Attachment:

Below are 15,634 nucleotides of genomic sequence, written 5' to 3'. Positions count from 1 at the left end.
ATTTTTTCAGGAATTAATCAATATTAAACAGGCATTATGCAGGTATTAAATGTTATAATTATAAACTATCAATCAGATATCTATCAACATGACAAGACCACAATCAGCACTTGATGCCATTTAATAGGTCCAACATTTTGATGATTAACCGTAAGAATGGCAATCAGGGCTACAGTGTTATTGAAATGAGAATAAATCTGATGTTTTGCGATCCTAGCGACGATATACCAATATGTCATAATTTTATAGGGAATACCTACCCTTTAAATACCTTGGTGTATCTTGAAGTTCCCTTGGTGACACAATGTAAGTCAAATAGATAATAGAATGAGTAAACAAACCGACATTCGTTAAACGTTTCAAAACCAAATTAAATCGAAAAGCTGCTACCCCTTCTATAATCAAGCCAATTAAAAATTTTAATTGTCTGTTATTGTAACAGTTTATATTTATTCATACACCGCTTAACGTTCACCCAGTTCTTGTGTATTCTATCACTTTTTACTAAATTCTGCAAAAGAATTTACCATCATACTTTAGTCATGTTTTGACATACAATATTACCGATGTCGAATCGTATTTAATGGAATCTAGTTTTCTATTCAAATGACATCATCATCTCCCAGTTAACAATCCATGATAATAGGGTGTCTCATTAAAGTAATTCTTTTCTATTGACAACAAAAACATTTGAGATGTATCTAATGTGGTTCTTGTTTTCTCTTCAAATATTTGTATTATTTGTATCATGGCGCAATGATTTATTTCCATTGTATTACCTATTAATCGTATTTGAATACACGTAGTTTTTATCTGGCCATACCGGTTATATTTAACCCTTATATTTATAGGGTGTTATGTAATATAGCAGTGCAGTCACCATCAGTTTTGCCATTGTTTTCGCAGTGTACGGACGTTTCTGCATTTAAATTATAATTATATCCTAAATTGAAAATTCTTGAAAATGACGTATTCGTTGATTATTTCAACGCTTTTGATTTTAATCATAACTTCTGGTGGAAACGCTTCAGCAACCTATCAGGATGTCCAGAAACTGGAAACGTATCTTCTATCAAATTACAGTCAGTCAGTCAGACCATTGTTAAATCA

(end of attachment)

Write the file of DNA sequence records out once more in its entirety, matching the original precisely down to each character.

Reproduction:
Below are 15,634 nucleotides of genomic sequence, written 5' to 3'. Positions count from 1 at the left end.
ATTTTTTCAGGAATTAATCAATATTAAACAGGCATTATGCAGGTATTAAATGTTATAATTATAAACTATCAATCAGATATCTATCAACATGACAAGACCACAATCAGCACTTGATGCCATTTAATAGGTCCAACATTTTGATGATTAACCGTAAGAATGGCAATCAGGGCTACAGTGTTATTGAAATGAGAATAAATCTGATGTTTTGCGATCCTAGCGACGATATACCAATATGTCATAATTTTATAGGGAATACCTACCCTTTAAATACCTTGGTGTATCTTGAAGTTCCCTTGGTGACACAATGTAAGTCAAATAGATAATAGAATGAGTAAACAAACCGACATTCGTTAAACGTTTCAAAACCAAATTAAATCGAAAAGCTGCTACCCCTTCTATAATCAAGCCAATTAAAAATTTTAATTGTCTGTTATTGTAACAGTTTATATTTATTCATACACCGCTTAACGTTCACCCAGTTCTTGTGTATTCTATCACTTTTTACTAAATTCTGCAAAAGAATTTACCATCATACTTTAGTCATGTTTTGACATACAATATTACCGATGTCGAATCGTATTTAATGGAATCTAGTTTTCTATTCAAATGACATCATCATCTCCCAGTTAACAATCCATGATAATAGGGTGTCTCATTAAAGTAATTCTTTTCTATTGACAACAAAAACATTTGAGATGTATCTAATGTGGTTCTTGTTTTCTCTTCAAATATTTGTATTATTTGTATCATGGCGCAATGATTTATTTCCATTGTATTACCTATTAATCGTATTTGAATACACGTAGTTTTTATCTGGCCATACCGGTTATATTTAACCCTTATATTTATAGGGTGTTATGTAATATAGCAGTGCAGTCACCATCAGTTTTGCCATTGTTTTCGCAGTGTACGGACGTTTCTGCATTTAAATTATAATTATATCCTAAATTGAAAATTCTTGAAAATGACGTATTCGTTGATTATTTCAACGCTTTTGATTTTAATCATAACTTCTGGTGGAAACGCTTCAGCAACCTATCAGGATGTCCAGAAACTGGAAACGTATCTTCTATCAAATTACAGTCAGTCAGTCAGACCATTGTTAAATCA